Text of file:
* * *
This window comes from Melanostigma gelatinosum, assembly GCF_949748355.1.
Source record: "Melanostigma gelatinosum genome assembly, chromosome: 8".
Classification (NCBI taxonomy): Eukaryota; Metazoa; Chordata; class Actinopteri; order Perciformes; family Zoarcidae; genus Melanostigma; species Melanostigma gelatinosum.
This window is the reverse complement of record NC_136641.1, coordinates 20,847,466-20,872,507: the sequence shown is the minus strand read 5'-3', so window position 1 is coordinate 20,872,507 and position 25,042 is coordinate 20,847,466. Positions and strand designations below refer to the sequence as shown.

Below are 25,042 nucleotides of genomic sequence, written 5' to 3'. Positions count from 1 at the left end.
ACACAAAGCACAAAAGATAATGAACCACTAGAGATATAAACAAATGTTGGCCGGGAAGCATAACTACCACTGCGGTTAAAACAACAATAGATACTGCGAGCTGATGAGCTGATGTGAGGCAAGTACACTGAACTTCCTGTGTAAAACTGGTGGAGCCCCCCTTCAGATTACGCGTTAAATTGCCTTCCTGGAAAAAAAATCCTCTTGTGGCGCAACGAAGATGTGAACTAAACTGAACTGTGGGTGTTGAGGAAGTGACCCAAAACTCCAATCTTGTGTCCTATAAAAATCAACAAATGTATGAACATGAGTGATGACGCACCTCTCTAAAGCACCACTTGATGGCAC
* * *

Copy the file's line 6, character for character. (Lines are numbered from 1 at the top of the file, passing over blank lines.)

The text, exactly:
ACACAAAGCACAAAAGATAATGAACCACTAGAGATATAAACAAATGTTGGCCGGGAAGCATAACTACCACTGCGGTTAAAACAACAATAGATACTGCGAGCTGATGAGCTGATGTGAGGCAAGTACACTGAACTTCCTGTGTAAAACTGGTGGAGCCCCCCTTCAGATTACGCGTTAAATTGCCTTCCTGGAAAAAAAATCCTCTTGTGGCGCAACGAAGATGTGAACTAAACTGAACTGTGGGTGTTGAGGAAGTGACCCAAAACTCCAATCTTGTGTCCTATAAAAATCAACAAATGTATGAACATGAGTGATGACGCACCTCTCTAAAGCACCACTTGATGGCAC